How To Make Wafer Paper Branches For Cake Decorating

When you have a cake that needs branches or sticks, it’s good to avoid inedible things like wires.

Wiring them can be fine if you need to have the structure of the branches in a specific shape, but if the branches will be right up against the cake then it’s good to avoid non-edible elements.

how to make edible branches for cake decorating

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How to make edible stems and branches

There are a few methods to make edible branches, including using gumpaste or chocolate, piping the branches onto the cake with buttercream, making them out of floral wire, using spaghetti, and making them out of wafer paper.

All but the floral wire method are edible, so they are generally preferable as far as avoiding inedible elements on the cake.

In this article I’ll talk about the spaghetti and wafer paper methods, which are commonly used when people use branches with wafer paper flowers. 

I personally prefer the wafer paper branches because they look more realistic, but for vines the spaghetti will do fine. You can also dry the spaghetti in a curved way that you can fit onto a cake, details below!

edible branches and leaves

Materials needed for spaghetti stems:

  • Spaghetti noodles
  • Water to cook the spaghetti to make curved shapes
  • Food coloring
  • Cookie sheet lined with parchment paper or a silicone mat to dry the noodles
  • Edible glue to attach the leaves to the stems.

Shop for materials to make wafer paper flowers on Amazon:

Cook the spaghetti or soak it in water.

Cook the spaghetti until it’s flexible but not mushy. It needs to be soft enough to absorb the food coloring, but not so soft that it falls apart. Just a little bit short of al dente is good!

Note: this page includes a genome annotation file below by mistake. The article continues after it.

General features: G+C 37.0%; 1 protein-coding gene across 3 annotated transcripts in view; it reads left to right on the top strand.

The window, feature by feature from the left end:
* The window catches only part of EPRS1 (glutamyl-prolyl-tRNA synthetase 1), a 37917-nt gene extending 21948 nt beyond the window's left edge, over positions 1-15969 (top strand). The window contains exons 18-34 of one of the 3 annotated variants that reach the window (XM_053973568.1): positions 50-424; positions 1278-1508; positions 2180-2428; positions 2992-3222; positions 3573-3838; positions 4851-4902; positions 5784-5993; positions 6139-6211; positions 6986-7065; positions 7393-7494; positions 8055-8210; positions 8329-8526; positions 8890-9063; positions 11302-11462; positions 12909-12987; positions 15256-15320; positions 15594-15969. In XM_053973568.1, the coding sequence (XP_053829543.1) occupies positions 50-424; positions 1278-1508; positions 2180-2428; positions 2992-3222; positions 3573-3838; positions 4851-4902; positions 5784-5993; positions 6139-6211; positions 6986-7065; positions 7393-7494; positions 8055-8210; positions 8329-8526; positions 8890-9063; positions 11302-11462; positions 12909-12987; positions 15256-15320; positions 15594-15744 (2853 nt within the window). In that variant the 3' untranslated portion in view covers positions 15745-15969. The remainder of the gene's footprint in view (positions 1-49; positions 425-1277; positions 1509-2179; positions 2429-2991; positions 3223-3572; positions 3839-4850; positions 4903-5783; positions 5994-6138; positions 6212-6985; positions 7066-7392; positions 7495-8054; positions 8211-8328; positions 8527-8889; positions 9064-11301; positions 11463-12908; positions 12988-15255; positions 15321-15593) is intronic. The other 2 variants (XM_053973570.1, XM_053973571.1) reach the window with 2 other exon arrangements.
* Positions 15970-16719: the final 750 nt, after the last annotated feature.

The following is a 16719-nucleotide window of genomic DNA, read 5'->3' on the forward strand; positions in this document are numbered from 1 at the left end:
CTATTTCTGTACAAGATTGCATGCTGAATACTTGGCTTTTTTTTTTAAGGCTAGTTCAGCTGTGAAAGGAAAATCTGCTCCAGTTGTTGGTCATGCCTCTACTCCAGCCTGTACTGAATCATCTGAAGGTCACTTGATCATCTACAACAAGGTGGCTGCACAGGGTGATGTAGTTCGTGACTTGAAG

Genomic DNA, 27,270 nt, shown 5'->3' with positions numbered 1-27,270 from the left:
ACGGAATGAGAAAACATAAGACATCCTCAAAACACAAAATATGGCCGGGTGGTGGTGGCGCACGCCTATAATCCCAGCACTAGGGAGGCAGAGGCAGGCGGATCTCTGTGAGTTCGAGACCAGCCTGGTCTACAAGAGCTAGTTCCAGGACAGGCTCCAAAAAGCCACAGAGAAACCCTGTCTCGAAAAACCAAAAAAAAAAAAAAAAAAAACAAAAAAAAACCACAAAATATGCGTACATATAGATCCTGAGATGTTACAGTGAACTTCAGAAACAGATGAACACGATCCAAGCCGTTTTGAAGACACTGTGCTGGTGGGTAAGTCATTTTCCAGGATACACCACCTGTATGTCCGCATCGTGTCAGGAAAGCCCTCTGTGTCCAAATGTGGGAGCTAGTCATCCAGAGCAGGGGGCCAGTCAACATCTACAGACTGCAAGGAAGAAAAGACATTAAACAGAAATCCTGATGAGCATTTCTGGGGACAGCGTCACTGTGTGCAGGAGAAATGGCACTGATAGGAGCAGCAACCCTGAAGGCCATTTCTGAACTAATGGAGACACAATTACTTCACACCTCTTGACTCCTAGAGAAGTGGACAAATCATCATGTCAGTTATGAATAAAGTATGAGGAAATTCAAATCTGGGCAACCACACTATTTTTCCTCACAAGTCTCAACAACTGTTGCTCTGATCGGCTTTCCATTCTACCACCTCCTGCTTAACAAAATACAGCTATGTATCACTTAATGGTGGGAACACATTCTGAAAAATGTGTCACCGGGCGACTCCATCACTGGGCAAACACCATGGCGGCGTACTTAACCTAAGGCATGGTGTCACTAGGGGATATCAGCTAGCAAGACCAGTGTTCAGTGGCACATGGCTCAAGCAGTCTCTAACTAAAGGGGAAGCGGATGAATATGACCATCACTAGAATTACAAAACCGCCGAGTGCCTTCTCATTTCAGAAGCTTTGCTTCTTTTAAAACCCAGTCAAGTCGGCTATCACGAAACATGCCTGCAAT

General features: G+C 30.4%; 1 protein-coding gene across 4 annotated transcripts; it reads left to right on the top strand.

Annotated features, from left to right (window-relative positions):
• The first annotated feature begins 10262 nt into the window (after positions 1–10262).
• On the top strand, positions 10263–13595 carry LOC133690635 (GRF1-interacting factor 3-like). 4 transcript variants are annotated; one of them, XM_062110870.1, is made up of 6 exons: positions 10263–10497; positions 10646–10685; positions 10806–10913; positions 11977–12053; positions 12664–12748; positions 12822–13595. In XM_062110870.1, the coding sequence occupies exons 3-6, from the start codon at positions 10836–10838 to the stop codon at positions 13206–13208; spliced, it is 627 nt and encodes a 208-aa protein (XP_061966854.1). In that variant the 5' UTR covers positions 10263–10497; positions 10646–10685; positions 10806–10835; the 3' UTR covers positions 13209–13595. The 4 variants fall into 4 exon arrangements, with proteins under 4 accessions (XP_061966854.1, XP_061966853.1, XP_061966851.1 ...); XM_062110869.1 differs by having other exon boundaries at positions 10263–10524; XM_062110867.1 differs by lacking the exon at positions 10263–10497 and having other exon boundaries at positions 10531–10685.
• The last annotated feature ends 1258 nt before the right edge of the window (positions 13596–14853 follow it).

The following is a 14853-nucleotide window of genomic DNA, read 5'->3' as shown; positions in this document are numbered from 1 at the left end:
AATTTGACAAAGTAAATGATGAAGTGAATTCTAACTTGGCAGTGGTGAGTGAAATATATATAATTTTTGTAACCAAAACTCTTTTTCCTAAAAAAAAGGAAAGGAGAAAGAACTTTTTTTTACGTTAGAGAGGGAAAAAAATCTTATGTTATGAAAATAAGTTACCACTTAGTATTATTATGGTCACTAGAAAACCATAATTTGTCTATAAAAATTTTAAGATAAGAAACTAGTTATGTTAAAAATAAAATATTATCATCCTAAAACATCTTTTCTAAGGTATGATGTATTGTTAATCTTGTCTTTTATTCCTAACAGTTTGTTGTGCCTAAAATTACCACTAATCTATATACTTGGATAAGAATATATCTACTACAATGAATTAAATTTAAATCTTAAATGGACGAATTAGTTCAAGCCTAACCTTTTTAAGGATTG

soaking the spaghetti in brown food coloring water

Add food coloring to the water and soak the noodles.

Keep just enough water in the pan to cover the noodles, and add green or brown food coloring to it. Whatever color you use is going to come out lighter than it looks, so using a lot of color is fine.

You might want to pour most of the water out and just leave enough in to cover the noodles to concentrate the color in the liquid.

Soak the noodles in the colored water until they’re a little darker then you want. They’ll lighten a bit as they dry.

dry the noodles on a cookie sheet

Dry the noodles on the cookie sheet.

Cover the cookie sheet with the parchment paper and place the colored noodles on the paper to dry. You can form them into wavy lines or looped sections if you’re doing a vine that’s supposed to have a wandering shape.

dry the noodles in a curved shape

Optional: Dry the noodles in a curved shape using a cake dummy.